View Mobile Site
 

Ask the Expert

Signal Photos

 

Keith Smith: Restoring a sense of responsibility

Posted: July 25, 2014 2:00 a.m.
Updated: July 25, 2014 2:00 a.m.
 

Gary Horton’s op-ed in The Signal (“Something to which we can all agree,” July 9) was on the mark. Yes, this is something to which we can all agree.

We all have responsibilities, even if we don’t realize them or accept them. Knowing what our responsibilities are and being responsible are a part of being a good American.

Being irresponsible is being a bad American. However, how does one learn to “be responsible?”

Back in my day, learning consisted of the three Rs: reading, (w)riting and (a)rithmetic.

However, that wasn’t really all of it; included were two more Rs: respect and responsibility. We learned these both at home and in school.

We were taught to respect our teachers. They weren’t our pals; they were authority figures and they were the first to let us know this.

Their dress, their language and their demeanor put us on notice that we were under their control, but that they meant only the best for us. If we were told to do something and we defied them, we could expect, and generally got, punishment to match the offense — at school and at home.

We were in a disciplined and learning environment. And one of the things we learned was responsibility. We were responsible to be at school on time. We were responsible to do our homework,

We were responsible for being dressed properly. We were responsible for preserving our books (our parents had to buy them), our school supplies (ditto) and all the school property.

Some might have thought about writing on a school wall, but few dared the action.

Respect begins with having self-respect. If one lacks this quality, then why in the world would he or she respect anything?

One is not apt to have self-respect unless he or she has some sense of moral values. Without a standard of measure how can one know the quantity or the quality of anything?

In my time, the standard was set by the church and synagogue. The home and school were on the same page.

Even the homes that were secular shared these common values.

Fast forward to the 21st century: My observations of the current home and educational system informs me that such is not the case today.

In fact, it is almost devoid of any hint of respect and most in the system can’t even spell “responsibility,” let alone act like they understand the concept.

You might disagree, but I think that the “Greatest Generation” fell flat on its face in bringing up the baby boomers.

Now we have citizens with a hazy idea of what America used to be lacking a moral scale and with no sense of responsibility or respect for themselves or any one else.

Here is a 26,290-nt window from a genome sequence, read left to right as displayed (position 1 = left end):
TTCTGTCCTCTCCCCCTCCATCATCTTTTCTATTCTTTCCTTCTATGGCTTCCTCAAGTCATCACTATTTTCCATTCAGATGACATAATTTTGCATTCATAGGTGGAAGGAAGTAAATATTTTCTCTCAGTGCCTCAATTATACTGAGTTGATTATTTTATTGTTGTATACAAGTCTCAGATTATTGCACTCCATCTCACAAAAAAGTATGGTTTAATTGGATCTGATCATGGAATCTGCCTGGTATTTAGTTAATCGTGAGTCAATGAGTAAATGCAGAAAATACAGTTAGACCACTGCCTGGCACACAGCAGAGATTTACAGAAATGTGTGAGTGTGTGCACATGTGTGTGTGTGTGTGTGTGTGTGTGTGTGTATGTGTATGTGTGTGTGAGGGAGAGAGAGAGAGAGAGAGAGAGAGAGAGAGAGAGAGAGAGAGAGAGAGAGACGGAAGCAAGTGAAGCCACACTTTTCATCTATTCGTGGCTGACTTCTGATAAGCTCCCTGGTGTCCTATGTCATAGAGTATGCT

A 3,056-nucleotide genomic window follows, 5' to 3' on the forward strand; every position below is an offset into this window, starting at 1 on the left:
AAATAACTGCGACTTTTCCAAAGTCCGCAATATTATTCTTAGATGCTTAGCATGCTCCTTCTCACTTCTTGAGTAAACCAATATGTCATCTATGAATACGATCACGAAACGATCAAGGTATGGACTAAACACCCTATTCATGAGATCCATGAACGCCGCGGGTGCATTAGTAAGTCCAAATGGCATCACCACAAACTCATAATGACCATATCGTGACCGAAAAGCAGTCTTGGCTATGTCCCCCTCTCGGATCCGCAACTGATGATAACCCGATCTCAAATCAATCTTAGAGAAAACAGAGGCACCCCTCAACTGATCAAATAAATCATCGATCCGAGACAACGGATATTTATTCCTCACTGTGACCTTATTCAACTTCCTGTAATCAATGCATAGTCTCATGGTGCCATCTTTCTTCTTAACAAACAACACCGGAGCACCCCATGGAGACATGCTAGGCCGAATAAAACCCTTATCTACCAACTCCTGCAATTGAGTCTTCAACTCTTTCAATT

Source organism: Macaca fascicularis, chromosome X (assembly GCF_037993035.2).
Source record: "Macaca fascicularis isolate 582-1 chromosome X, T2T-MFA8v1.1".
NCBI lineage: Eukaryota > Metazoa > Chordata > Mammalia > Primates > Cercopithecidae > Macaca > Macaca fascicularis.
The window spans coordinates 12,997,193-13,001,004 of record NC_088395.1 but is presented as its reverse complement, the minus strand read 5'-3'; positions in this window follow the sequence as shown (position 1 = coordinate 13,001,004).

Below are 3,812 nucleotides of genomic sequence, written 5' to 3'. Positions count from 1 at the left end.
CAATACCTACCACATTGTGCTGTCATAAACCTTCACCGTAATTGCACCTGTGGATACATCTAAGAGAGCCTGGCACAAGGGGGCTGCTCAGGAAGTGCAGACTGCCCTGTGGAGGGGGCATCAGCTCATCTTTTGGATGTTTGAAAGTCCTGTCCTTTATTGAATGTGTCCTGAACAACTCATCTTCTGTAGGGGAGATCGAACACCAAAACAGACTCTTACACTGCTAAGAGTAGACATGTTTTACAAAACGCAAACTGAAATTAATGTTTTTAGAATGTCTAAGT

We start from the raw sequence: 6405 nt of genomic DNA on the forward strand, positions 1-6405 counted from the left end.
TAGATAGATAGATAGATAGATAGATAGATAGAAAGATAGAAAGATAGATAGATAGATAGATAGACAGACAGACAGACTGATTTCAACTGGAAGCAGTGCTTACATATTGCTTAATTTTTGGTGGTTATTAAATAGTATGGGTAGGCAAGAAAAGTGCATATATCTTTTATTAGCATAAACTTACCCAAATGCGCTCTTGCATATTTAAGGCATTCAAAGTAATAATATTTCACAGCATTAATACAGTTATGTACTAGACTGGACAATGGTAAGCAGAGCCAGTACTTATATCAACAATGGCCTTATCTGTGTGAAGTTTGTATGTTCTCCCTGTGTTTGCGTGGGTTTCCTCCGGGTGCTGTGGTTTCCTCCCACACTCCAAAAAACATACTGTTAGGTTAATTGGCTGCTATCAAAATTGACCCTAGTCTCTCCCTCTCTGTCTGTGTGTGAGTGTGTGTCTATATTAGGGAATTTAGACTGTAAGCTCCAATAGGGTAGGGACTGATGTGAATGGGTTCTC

Parents and grandparents today can’t turn back the clock easily and redo all that has been left undone.

We can’t teach or counsel our children that marriage is something that is worth working at when they see so many that appear happy, but have never accepted the responsibility of marriage nor have they stepped up to being a good parent.

And what are the chances that children from such homes will grow up to be respectable and responsible?

Yes, Gary, we can agree with what you said, but where we differ is in our assessment of how we got to such a sorry state of affairs and, more importantly, how to reverse course and get back to a society that values respectability and responsibility.

Keith R. Smith Jr. is a Canyon Country resident.

Comments

ricketzz: Posted: July 25, 2014 9:55 a.m.

That's what you get when you erase the culture in pursuit of a few extra bucks. When I was a kid I learned my ethics from the guys in the white hats. Saturday was cowboy movies in the morning, along with a few cartoons. Now, every second on TV is sponsored; infomercials have crowded out old movies; we have no sense of continuity with the past. We have no idea of how crude things were 100 years ago.


therightstuff: Posted: July 25, 2014 10:20 a.m.

Well said Kevin. When folks say these things we're told we are just a bunch of old white guys whose time has past and that we need to embrace a new culture. All the problems you cited in your column are the consequences of this new culture which some actually celebrate and others mourn who remember a far different America.


Indy: Posted: July 25, 2014 9:16 p.m.

Keith,

You may want to touch base with your conservative friends that constantly bastardize teachers in their politics.

I’m sure their kids hear this nonsense and mimic the behavior.

Likewise, kids are a lot smarter they you think . . . many times the education being given them is outdated.